PHOENIX — Quick transition push off a rebound? Hit Gerald Green for a three. Inbounds play? Make sure he comes off a screen somewhere, anywhere really, atop the three-point arc.
It’s an easy game to play when a shooter like Green is hot. And hot he was on Thursday night. The Suns shooting guard scored a career-high 41 points on 12-of-22 shooting and 8-of-13 accuracy from behind the three-point line.
The outburst pushed Phoenix past the class of the Western Conference, the Oklahoma City Thunder, 128-122. Jeff Hornacek’s team stuttered at times but thrilled at others, making for the loudest eruptions a snoozing U.S. Airways Center has heard all year long. It was an important win for the Suns in terms of the playoff race, but it was a perfect picture of how this season has gone.
Mostly, the season has gone so well because of player development, and that was a similar theme to how the Thunder have built a dynamic franchise in a small market.
“We’re an organization that’s trying to mimic ourselves to being the same type of team they are,” Green said afterward, as usual reluctant to speak too much about himself.
Kevin Durant scored 34, and Russell Westbrook topped his teammate with 36, nine assists and nine boards. Alongside them, the versatile project Perry Jones put together zeros after a fine night last time out against the Philadelphia 76ers (12 points, six rebounds, three assists and two blocks). Center Steven Adams wouldn’t do anything more than grab a rebound, while Suns rookie Alex Len contributed six points and three rebounds in limited minutes.
But then there was Green, all rebooted.
“He can do that,” Hornacek said afterward. “We’ve seen that several times this year. He’s a guy that is working on his consistency. He’s either really hot or really cold. I’d say these last 25, 30 games, he’s been very consistent. His bad games are, maybe a 5-for-13 or something like that, and then he doesn’t keep jacking them up.”
It went hardly mentioned that Green also got the foul stripe 11 times, nabbed three steals and had two assists.
Of course, the day was about his hot shooting. Much of his damage came in transition. Oklahoma City seemed prepared to race up and down with Phoenix, playing small ball and enticing Hornacek to run out his own small lineups. The pace picked up even as both teams hit buckets with ease.
Even though Green didn’t take a shot in the first 17 minutes, he caught fire.
Phoenix led just briefly when the score read 3-2 and quickly lost track of the Thunder in the first quarter. The Oklahoma City lead grew to 16 with 3:47 to play in the third, and that seemed to be the end of the Suns’ hopes. But a stagnant offense awoke behind backup point guard Ish Smith pumping the pace back to where Phoenix likes it. Green scored 15 points as part of a 21-2 Suns run to end the third, allowing them a 101-98 lead heading into the fourth.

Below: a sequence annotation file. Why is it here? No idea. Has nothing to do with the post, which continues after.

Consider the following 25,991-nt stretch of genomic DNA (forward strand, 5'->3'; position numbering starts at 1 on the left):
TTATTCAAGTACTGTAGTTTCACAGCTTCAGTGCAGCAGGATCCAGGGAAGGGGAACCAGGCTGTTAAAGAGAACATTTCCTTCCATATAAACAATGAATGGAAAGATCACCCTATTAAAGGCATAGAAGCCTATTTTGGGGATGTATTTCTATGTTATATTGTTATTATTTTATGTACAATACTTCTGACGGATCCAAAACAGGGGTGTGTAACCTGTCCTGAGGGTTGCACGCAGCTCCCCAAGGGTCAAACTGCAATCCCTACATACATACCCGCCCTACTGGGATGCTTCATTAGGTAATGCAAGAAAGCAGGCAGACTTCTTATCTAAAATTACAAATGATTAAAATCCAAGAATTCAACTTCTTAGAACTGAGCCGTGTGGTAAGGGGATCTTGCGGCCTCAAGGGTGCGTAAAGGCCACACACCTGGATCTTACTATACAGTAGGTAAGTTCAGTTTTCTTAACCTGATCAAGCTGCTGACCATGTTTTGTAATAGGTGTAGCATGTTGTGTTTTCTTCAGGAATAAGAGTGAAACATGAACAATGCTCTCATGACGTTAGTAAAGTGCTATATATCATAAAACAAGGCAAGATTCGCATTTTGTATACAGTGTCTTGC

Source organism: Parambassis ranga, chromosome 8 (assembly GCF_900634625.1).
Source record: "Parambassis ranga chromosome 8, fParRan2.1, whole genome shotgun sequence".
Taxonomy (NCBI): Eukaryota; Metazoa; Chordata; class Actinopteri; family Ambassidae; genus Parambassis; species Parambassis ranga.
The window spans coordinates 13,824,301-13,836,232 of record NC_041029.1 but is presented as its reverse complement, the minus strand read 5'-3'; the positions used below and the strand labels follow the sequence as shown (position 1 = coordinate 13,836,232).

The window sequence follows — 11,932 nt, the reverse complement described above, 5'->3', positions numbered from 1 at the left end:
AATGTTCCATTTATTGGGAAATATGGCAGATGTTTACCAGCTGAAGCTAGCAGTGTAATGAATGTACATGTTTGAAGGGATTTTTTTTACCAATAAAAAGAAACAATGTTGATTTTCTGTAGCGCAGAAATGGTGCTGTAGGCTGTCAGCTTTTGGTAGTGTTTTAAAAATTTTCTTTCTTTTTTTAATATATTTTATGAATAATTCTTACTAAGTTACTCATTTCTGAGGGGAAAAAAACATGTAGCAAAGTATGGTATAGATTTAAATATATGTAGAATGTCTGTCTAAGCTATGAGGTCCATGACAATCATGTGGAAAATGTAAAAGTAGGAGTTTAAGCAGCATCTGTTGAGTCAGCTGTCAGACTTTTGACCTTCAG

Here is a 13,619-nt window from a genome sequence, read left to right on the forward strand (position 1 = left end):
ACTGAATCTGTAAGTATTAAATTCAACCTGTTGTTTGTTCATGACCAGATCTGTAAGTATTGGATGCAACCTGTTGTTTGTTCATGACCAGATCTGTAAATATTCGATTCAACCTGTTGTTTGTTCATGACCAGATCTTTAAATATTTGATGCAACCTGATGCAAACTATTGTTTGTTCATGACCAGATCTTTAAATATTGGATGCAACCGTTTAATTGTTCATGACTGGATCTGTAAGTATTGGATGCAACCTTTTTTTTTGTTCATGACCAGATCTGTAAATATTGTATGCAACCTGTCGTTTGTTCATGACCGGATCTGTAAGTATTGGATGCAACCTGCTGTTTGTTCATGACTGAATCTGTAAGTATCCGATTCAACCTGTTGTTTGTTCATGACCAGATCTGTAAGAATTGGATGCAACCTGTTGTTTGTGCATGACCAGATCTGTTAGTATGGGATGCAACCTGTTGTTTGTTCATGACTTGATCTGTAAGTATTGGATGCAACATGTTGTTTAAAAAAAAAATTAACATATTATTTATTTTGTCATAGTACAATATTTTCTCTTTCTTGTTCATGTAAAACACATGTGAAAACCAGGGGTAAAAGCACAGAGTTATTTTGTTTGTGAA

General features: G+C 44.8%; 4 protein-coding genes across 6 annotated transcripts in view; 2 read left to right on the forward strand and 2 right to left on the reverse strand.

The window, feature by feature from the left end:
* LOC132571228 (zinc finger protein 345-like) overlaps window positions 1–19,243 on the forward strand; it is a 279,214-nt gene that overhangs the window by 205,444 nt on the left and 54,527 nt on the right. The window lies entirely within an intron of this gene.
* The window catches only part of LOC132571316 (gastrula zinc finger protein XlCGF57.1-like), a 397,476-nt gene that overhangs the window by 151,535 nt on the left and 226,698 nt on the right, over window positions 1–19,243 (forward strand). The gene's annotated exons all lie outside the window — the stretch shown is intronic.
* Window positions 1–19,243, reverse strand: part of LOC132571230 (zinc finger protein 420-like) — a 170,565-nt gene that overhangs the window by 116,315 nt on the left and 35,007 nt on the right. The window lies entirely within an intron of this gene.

The final two points came when Andre Roberson fouled Green on a three-point attempt as if acknowledging it was the only way to stop him.
“The thing that makes him unique is, some guys you can get up in to and maybe challenge the shot a little harder,” Hornacek said of Green, hours after he had gone over something similar when referring to Durant. “Gerald just jumps over the top of everybody and shoots it. These guys are playing good defense.”
But Green wasn’t the only one scoring in bunches.
The Morris twins, finally tapping into the potential that led to the Suns drafting one and trading for another, contributed 39 points, nine boards and five assists. Markieff had 24 points, all on the elbows or in the paint, and many of those points came against Ibaka. Markieff drew seven fouls on the Thunder, a tool he and his twin didn’t quite know how to use last season.
“They got great moves inside,” Hornacek said. “They got a size advantage, they can back a guy in and make a turnaround. Tonight, Markieff realized that they were coming a little bit on him (with double-teams), so he went quick. They were smart post-up moves.”
Added Green: “Markieff to me is the Sixth Man of the Year. Those two twins, man, it’s almost remarkable to have both those guys on the same team.”
Behind a confident gunner, two developed big men and a late-round draft pick — Goran Dragic scored 22 and hit key buckets late — the Suns sure were mimicking the Thunder for a night.
Hornacek on the Suns fixing themselves after 11 first-half turnovers: “Westbrook is like a Chris Paul. If you’re not a point guard, don’t try to drive by those guys because they’ll steal the ball on you. I think we just got smarter. Good, crisp passes, didn’t try to force anything.”